Embedded in most of the sargassum are the easily visible pieces of trash: shampoo bottles, fishing gear, thick hard containers or thin soft bags amongst many other types of plastic. One of the scientists points out fish bite marks in a small plastic sheet we pull out. But what is really jarring is when you dive down and look into the blue and realize you are surrounded by tiny glittering pieces of broken up plastic.
…Greenpeace scientists say they found “extreme” concentrations of microplastic pollution in the Sargasso Sea, although they are still reviewing their findings. In one sample, they discovered almost 1,300 fragments of microplastic — more than the levels found last year in the notorious Great Pacific Garbage Patch.
…A study off the shore of Bermuda back in the early 1970s found 3,500 pieces of plastic per square kilometer. A more recent, as yet unpublished study by the Bermuda Aquarium Museum and Zoo found that nearly 42% of fish samples had ingested microplastics.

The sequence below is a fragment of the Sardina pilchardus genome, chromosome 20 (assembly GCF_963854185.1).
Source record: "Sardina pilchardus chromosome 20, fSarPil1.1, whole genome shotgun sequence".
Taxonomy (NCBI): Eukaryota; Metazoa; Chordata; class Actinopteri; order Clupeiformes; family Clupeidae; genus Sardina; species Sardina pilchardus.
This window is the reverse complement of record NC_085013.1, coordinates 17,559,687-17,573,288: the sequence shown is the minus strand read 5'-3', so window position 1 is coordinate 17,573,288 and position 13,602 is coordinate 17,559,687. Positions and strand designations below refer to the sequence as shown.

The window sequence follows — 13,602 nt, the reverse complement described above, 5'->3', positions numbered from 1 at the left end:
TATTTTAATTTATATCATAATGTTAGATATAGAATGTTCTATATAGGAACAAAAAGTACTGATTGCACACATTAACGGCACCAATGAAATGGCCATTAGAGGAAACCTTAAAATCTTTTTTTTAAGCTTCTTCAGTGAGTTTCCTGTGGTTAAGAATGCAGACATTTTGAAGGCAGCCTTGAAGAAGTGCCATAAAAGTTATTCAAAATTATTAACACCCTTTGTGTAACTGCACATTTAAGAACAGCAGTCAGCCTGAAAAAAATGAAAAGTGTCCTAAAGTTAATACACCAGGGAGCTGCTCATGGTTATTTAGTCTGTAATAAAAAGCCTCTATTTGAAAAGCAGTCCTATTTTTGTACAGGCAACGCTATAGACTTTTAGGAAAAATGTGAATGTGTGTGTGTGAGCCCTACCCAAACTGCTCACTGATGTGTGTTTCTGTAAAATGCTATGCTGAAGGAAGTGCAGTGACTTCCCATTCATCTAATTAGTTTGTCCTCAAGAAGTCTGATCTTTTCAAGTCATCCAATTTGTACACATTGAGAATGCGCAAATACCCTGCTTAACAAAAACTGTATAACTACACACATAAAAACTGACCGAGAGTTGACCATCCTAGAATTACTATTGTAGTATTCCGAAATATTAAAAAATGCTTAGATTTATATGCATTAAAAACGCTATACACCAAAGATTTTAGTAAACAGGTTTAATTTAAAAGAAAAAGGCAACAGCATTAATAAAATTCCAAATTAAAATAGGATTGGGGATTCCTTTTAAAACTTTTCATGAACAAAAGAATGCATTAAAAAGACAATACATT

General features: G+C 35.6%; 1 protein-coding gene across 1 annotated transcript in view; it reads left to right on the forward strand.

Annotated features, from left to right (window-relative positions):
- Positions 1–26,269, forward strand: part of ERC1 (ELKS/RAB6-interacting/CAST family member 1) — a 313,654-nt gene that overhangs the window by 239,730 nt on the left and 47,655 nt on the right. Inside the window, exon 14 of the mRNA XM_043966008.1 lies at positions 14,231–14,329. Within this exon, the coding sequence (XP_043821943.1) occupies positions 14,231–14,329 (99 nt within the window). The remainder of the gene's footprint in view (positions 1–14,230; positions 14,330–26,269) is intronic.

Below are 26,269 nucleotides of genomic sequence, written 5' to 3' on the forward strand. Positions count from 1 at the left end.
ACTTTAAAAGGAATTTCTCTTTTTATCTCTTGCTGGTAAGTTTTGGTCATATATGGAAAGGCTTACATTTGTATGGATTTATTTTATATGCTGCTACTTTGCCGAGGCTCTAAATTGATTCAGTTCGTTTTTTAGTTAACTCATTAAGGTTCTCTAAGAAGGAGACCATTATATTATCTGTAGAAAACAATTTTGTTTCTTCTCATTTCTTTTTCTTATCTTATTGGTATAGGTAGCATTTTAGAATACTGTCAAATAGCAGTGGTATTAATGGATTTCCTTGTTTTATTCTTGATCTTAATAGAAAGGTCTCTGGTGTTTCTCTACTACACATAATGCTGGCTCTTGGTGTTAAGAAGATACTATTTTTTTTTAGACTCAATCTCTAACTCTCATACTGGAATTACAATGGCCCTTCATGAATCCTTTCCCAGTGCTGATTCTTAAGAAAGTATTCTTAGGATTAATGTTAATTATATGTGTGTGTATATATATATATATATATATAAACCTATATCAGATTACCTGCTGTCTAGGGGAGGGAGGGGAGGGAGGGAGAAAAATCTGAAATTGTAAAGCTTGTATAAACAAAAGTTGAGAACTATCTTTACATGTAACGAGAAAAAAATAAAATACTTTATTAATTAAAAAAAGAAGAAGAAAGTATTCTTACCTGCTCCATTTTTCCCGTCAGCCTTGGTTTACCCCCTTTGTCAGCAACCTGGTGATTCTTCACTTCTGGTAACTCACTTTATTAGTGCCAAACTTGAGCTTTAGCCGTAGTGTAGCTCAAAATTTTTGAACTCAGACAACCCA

…Only around 9% of plastic produced has ever been recycled. [A lot] single-use plastics end up in landfills or are burned in huge toxic fires. Some finds its way into our rivers or the oceans.
“This goes into the food chain.” Ojeda explains. “The fish and shrimps eat the plastic, we are eating them or the fish that eat them, and this will end up in our bodies.”
…The weight of evidence that humans are contaminating one of our major food sources is overwhelming — not only introducing potential toxins into our own bodies, but also polluting whole ecosystems.
…Few of us witness what is out in the open oceans far from our homes, which is one of the many challenges for ocean protection and why few truly understand how dire the situation is. Out of sight, out of mind.
But in reality, it’s ending up right back in front of us — and inside us — even though we may not see it.
…”We need to look at the types of plastic we are using and eliminate the ones that can’t be recycled. We need to tidy up land-based sources (landfills and the like).”
…”If you as a consumer are going to the supermarket and you are unable to buy something which is not wrapped in plastic it’s not your fault. …It’s companies; companies need to take the step, need to lead the change — and governments need to push the companies.
For the oceans to recover to we need to stop them (plastics) now. If we are thinking we can stop them in 10 years, we can phase them out, no: we need to stop single-use plastic. Then the seas will have time to clean up.”